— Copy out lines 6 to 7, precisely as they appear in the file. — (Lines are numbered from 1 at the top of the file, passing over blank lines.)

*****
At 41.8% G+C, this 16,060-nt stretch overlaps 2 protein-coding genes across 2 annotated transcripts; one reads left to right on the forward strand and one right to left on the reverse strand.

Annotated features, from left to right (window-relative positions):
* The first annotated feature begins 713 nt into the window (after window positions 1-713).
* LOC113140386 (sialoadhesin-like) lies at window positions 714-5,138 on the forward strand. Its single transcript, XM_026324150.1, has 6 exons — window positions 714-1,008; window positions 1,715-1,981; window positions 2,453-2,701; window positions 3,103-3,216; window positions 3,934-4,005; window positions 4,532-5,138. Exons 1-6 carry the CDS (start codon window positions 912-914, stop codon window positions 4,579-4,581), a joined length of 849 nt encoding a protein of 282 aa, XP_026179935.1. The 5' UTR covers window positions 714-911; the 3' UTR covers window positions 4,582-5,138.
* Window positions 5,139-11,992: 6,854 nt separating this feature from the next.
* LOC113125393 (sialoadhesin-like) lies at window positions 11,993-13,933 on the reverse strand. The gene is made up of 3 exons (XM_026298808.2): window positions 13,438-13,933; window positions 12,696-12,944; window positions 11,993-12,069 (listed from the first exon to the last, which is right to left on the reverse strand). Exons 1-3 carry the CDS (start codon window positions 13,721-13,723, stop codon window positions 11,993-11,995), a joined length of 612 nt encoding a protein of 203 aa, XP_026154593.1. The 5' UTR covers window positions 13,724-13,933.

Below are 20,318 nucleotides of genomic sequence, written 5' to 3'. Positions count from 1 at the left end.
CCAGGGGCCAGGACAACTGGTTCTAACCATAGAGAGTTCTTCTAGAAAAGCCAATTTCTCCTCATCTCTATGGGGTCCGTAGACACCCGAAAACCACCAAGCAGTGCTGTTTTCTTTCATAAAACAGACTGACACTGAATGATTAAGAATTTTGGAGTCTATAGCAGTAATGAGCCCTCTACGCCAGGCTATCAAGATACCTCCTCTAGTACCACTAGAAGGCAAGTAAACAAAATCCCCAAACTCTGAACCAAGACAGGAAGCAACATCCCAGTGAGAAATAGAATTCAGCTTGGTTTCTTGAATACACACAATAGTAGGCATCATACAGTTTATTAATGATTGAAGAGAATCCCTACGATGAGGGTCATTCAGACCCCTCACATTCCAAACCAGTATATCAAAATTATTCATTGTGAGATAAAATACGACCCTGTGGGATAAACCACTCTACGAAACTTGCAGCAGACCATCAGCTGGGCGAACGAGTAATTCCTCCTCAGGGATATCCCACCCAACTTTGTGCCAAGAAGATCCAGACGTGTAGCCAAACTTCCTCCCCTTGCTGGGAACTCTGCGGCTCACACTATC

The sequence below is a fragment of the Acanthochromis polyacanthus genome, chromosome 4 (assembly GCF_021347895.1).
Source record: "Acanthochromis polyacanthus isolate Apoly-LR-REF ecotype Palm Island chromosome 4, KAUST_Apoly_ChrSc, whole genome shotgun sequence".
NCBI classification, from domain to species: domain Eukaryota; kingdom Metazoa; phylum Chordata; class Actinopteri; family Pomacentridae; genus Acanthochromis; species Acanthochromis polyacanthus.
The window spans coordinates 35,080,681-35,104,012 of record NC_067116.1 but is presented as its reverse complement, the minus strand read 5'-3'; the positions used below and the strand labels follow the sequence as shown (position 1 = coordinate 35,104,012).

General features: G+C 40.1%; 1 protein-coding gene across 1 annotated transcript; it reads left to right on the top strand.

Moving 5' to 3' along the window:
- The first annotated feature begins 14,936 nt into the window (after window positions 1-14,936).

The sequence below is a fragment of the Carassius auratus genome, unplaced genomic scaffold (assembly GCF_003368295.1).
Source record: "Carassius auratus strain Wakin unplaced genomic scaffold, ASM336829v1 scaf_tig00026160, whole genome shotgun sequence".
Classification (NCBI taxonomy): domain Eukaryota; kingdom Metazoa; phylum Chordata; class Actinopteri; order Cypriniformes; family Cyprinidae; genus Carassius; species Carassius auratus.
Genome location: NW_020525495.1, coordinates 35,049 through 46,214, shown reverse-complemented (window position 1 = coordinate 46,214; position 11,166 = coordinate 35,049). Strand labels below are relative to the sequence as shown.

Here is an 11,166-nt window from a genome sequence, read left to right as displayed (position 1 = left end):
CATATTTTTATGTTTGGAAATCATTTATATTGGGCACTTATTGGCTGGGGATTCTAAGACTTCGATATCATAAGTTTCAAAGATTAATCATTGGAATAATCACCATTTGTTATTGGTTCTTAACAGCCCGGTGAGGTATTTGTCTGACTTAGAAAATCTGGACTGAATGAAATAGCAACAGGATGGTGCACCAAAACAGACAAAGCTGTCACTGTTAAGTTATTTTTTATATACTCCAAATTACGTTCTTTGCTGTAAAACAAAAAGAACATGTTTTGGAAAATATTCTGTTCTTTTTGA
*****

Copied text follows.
* LOC113125393 (sialoadhesin-like) lies at window positions 11,993-13,933 on the reverse strand. The gene is made up of 3 exons (XM_026298808.2): window positions 13,438-13,933; window positions 12,696-12,944; window positions 11,993-12,069 (listed from the first exon to the last, which is right to left on the reverse strand). Exons 1-3 carry the CDS (start codon window positions 13,721-13,723, stop codon window positions 11,993-11,995), a joined length of 612 nt encoding a protein of 203 aa, XP_026154593.1. The 5' UTR covers window positions 13,724-13,933.

Below are 20,318 nucleotides of genomic sequence, written 5' to 3'. Positions count from 1 at the left end.